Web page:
Field Ready responds to displaced populations with 3D printing

Field Ready, a non-profit organization based in Illinois, enables rapid manufacturing for humanitarian purposes all over the world. Similar to the 3D printed rescue drone designed for humanitarian-aid, Field Ready’s various projects have combined experiences and technical skills of its aid workers to tackle the logistical challenges of disaster-stricken countries.

Following the devastating damage caused by the Nepal earthquakes in 2015, Field Ready deployed its team into the remote districts of Sindhupalchowk to create 3D printed medical supplies, for victims of in need of instant medical care.

Prior to this, Field Ready’s team, which consists of 25 aid workers, used such disruptive technologies in Haiti, South Sudan, Syria, Turkey and the U.S., to create water pipes, heavy-lift airbags, and electrical socket fixtures.    

The hidden incentives innovation

Field Ready’s latest project known as the ‘Hidden Incentives Innovation’, sought to design and create a novel soap with hidden toys inside, with the help of children from the Sharia Camp in Iraq – a large group of internally displaced people (IDP) fleeing terrorism.

Within these camps, the rate of transmitting diseases are high due to overcrowding and a lack of water and sanitation, therefore, this project has been established to promote hand-washing hygiene within children to combat further illnesses in highly contaminated environments.  

Children trialing the sample soaps. Photo via Field Ready.

The soap is made with a 3D printed toy inside which encourages the child to scrub their hands thoroughly enough to reach their reward.

Earlier this year, Field Ready held a week-long workshop in collaboration with Save the Children Iraq and 14 “child designers”  to create the 12 custom animal toys to be placed inside a transparent soap mixture.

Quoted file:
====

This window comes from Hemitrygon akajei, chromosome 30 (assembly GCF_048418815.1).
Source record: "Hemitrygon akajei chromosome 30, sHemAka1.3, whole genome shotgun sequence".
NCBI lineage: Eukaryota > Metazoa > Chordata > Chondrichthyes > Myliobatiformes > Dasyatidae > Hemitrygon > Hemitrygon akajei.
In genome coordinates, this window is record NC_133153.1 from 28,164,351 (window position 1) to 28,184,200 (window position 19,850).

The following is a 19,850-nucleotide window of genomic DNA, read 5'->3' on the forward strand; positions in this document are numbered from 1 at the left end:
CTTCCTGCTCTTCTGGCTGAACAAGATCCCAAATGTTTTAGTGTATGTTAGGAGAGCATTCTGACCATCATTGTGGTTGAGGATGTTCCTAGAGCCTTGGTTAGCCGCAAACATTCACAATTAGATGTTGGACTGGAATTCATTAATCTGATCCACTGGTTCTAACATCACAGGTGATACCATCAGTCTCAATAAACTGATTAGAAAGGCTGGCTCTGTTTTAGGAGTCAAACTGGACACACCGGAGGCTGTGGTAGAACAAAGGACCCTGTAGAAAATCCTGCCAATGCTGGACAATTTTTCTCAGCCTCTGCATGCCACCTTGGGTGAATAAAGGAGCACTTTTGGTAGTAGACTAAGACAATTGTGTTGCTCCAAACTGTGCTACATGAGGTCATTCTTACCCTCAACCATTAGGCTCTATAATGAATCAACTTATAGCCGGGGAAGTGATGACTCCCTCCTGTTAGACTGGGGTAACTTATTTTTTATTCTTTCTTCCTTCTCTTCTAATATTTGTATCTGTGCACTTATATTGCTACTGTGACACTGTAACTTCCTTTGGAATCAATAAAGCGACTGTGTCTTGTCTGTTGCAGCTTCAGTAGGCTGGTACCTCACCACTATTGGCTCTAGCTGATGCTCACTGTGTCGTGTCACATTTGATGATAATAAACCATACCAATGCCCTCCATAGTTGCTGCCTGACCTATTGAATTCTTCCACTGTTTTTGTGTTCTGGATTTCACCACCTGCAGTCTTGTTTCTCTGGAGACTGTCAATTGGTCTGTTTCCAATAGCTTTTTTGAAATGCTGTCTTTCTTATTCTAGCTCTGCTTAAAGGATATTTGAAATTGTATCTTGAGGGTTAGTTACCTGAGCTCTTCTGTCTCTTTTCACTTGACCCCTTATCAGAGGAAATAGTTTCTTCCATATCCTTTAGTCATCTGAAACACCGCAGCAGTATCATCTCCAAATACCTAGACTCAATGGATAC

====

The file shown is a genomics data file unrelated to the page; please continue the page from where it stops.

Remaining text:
During the workshop, boys and girls gave feedback on the colours, themes, and sizes of 3D toy designs that were then printed locally in Kurdistan, Iraq. Aid workers also showed the children an array of transparent soaps which were melted down and molded with the toy inside.

Onwards to production

Following several delays, including a regulations prohibiting the transportation of 3D printers, Field Ready used its network of Iraqi engineers to distribute design files of its custom toys for 3D printing. The designs were fabricated and ready within a week, and then began the packaging development.

Local staff from the Sharia camp and aid workers chose a round mold shape which could comfortably hold the soap dimensions and accommodate the average size of a child’s hands.

After receiving over 1000 bars of soap, the team conducted a melting process to produce 200 soaps with trimmed and sanded custom toys inside.

The soaps were then packaged and trial-tested through 40 households over a month period to measure the frequency of children’s hand-washing hygiene habits. Following this test, Field Ready will measure the effectiveness of the soap within the Sharia Camps.

Packaged soap products which were sent to 4o households.Photo via Field Ready.
Packaged soap products which were sent to 4o households.Photo via Field Ready.

The results of this study will be published in the paper entitled “Motivating Children to Practice Handwashing with Play and Curiosity: A Proof-of-Concept Study in a Humanitarian Emergency Context” by Julie Watson et al. Watson’s research team has also recently publish a related study titled “Does targeting children with hygiene promotion messages work? The effect of handwashing promotion targeted at children, on diarrhoea, soil‐transmitted helminth infections and behaviour change, in low‐ and middle‐income countries” published in the journal of Tropical Medicine & International Health.

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Featured image shows the selection of 3D printed toys which were placed inside soap bars. Photo via Field Ready.